Americans are rushing to Portugal to get ahead of changes in tax policy that will eliminate financial benefits for expats who relocate to the country.
An end to tax breaks for so-called “non-habitual residents” in Portugal, announced by the prime minister in October as part of a broader push to address the country’s housing crisis, has led to a surge of Americans filing for tax residency.
Portugal attracted a flood of expats in the pandemic, thanks to cheaper property prices, a warm climate and beneficial tax and visa programs. But political pressure tied to rising housing prices has fueled a recent crackdown on perks for foreigners. And the looming elimination of the tax breaks has many scrambling to file paperwork to make sure they qualify for the program, which can save people hundreds of thousands of euros over 10 years.
“People are panicking, rushing, trying to see how they get in before it all goes away,” said Daniela Lopes Costa, a tax lawyer in Lisbon.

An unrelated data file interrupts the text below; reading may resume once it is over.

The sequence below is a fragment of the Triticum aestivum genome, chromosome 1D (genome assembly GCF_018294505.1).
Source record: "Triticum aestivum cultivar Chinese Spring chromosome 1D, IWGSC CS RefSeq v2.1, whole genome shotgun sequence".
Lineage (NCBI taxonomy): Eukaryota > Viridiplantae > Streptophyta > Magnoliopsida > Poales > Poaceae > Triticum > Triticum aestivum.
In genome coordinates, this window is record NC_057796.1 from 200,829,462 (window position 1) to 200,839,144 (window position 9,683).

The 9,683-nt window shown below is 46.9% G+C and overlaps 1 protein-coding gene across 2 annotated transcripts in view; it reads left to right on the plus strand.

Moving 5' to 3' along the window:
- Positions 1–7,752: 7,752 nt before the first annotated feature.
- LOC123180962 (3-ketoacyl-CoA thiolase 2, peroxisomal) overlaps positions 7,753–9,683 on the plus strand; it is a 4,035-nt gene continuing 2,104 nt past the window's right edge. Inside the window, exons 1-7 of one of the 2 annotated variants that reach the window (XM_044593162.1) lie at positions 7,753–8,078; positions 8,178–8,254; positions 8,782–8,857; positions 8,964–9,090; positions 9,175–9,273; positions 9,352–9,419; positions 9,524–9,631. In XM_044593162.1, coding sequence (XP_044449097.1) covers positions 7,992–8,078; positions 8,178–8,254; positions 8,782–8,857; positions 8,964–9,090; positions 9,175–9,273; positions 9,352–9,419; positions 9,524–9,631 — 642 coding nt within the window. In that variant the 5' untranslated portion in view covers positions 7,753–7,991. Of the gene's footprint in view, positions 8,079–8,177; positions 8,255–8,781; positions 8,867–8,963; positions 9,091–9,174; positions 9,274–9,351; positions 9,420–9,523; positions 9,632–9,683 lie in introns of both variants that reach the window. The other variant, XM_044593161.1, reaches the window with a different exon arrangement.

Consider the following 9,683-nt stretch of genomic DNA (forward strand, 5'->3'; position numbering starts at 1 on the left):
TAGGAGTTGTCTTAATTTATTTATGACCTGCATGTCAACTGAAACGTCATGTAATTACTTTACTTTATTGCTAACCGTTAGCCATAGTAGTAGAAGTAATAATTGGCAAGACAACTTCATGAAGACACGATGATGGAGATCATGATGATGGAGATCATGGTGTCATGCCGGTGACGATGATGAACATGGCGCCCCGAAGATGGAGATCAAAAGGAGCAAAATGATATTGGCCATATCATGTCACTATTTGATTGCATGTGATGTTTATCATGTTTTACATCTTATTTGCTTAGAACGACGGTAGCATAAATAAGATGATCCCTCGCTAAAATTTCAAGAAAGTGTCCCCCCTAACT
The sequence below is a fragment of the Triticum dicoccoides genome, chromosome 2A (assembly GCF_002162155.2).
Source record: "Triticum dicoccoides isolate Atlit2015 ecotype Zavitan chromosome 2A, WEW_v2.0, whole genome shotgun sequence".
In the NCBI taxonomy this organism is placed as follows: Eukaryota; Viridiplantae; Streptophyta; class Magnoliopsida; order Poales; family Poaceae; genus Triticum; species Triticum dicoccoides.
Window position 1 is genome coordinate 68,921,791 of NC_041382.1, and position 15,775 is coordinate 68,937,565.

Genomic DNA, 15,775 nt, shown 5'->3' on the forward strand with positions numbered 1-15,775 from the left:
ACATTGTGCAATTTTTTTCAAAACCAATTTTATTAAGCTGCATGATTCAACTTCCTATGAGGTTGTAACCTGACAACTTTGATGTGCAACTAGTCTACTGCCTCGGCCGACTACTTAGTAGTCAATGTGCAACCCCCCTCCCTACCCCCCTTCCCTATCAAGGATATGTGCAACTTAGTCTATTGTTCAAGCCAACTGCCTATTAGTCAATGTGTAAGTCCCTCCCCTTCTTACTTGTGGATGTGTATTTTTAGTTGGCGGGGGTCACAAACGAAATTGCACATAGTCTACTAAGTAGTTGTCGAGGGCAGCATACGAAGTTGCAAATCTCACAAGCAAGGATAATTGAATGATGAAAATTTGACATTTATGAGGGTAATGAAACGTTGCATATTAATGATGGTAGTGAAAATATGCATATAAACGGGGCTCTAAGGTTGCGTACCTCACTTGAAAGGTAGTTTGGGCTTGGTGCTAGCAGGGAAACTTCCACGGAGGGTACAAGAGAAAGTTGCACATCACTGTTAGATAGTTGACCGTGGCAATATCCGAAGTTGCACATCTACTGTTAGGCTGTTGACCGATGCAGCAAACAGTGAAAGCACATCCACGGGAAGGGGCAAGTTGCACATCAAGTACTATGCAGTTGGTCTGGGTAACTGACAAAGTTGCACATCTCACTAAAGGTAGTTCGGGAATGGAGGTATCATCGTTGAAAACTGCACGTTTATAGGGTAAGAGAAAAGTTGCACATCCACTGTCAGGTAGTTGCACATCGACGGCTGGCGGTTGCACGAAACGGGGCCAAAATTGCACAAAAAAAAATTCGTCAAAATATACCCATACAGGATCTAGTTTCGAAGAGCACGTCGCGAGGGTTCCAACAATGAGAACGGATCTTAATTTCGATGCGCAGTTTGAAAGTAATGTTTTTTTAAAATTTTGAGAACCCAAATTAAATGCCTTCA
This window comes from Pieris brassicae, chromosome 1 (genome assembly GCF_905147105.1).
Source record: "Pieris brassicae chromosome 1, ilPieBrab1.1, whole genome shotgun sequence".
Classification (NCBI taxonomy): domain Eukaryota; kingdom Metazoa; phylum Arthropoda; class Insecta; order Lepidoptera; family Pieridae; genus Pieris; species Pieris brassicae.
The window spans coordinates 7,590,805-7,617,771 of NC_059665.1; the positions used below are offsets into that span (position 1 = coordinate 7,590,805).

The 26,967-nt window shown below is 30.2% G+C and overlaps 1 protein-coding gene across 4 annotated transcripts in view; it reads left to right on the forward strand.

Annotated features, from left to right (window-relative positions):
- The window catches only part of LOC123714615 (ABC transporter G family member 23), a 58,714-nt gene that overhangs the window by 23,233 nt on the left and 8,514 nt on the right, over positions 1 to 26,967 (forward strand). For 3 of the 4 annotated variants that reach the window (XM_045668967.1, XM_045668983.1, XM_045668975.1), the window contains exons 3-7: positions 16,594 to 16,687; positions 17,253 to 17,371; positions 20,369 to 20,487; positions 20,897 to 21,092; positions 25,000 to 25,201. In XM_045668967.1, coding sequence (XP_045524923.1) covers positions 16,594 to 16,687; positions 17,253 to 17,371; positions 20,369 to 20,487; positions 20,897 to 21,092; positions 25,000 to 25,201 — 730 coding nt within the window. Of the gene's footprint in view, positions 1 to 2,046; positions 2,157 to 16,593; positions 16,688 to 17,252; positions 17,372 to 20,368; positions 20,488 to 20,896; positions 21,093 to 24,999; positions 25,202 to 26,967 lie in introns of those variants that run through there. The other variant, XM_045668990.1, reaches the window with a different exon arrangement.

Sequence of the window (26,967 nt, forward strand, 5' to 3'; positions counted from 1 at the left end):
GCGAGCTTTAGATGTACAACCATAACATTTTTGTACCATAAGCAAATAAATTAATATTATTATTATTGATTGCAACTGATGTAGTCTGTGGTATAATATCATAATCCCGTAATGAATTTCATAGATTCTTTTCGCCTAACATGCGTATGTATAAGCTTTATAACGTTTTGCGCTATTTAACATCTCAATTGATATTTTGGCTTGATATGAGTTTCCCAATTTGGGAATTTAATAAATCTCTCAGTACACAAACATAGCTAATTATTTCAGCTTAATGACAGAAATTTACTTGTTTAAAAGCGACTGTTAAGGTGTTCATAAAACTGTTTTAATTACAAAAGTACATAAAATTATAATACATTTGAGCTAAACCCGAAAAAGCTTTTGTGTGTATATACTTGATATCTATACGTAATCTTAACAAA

Boise, Idaho-based Matt Booth hurried to secure his tax benefits. Initially planning to move in January to the Algarve, where he and his wife bought a townhouse for €380,000 in 2021, the 51-year-old physical therapist pushed up his relocation date by a few weeks to make sure he qualifies.
He spent about $1,800 (€1,668) on flights, close to $3,000 on tax experts and lost four days of work to fly to Portugal in early October and file his business application in person. He estimates he will save about half a million euros in the coming 10 years under the existing program.
“It was very stressful and chaotic but in the long term it’s obviously worth it,” he said.
Americans living abroad still pay US taxes. But the non-habitual resident tax system allows expats relocating to Portugal to pay a flat 20% tax on income and 10% levy on pensions for 10 years. That’s less than the progressive tax regime for locals, which requires residents with annual incomes surpassing about €79,000 to pay a 48% tax.
The generous system for non-residents was set up in 2009 in a bid to attract foreign capital. It has proved successful: The government said in July that a total of 89,000 people had benefitted from the system so far. And last year alone, expats in the program paid €1.4 billion in taxes.
In recent years, the program has come under fire. Some politicians and locals have blamed the tax regime, in addition to so-called golden visas, for fueling the country’s housing problems, arguing that wealthy foreigners have driven up home prices.